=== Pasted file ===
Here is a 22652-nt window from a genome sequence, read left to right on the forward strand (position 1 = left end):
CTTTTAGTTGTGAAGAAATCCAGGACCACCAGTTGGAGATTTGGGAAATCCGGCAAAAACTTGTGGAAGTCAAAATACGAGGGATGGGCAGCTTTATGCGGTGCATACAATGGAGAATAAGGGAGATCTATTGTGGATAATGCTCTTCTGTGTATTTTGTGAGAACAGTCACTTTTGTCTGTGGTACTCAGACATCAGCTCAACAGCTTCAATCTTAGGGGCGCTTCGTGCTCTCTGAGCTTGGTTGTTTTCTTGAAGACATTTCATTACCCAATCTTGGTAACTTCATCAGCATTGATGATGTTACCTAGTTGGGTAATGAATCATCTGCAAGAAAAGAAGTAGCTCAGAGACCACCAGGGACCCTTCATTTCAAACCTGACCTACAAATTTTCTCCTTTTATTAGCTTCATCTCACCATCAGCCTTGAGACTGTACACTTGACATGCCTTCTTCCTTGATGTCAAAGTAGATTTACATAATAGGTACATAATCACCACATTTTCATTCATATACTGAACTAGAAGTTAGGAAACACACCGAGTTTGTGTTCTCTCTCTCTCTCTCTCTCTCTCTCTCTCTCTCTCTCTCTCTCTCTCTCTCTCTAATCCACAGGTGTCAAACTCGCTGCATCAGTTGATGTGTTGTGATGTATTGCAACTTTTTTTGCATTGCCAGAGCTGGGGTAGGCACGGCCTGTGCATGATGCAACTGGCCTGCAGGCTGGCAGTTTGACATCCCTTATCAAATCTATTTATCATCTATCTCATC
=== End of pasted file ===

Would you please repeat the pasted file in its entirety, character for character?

Here is a 22652-nt window from a genome sequence, read left to right on the forward strand (position 1 = left end):
CTTTTAGTTGTGAAGAAATCCAGGACCACCAGTTGGAGATTTGGGAAATCCGGCAAAAACTTGTGGAAGTCAAAATACGAGGGATGGGCAGCTTTATGCGGTGCATACAATGGAGAATAAGGGAGATCTATTGTGGATAATGCTCTTCTGTGTATTTTGTGAGAACAGTCACTTTTGTCTGTGGTACTCAGACATCAGCTCAACAGCTTCAATCTTAGGGGCGCTTCGTGCTCTCTGAGCTTGGTTGTTTTCTTGAAGACATTTCATTACCCAATCTTGGTAACTTCATCAGCATTGATGATGTTACCTAGTTGGGTAATGAATCATCTGCAAGAAAAGAAGTAGCTCAGAGACCACCAGGGACCCTTCATTTCAAACCTGACCTACAAATTTTCTCCTTTTATTAGCTTCATCTCACCATCAGCCTTGAGACTGTACACTTGACATGCCTTCTTCCTTGATGTCAAAGTAGATTTACATAATAGGTACATAATCACCACATTTTCATTCATATACTGAACTAGAAGTTAGGAAACACACCGAGTTTGTGTTCTCTCTCTCTCTCTCTCTCTCTCTCTCTCTCTCTCTCTCTCTCTCTCTCTCTCTAATCCACAGGTGTCAAACTCGCTGCATCAGTTGATGTGTTGTGATGTATTGCAACTTTTTTTGCATTGCCAGAGCTGGGGTAGGCACGGCCTGTGCATGATGCAACTGGCCTGCAGGCTGGCAGTTTGACATCCCTTATCAAATCTATTTATCATCTATCTCATC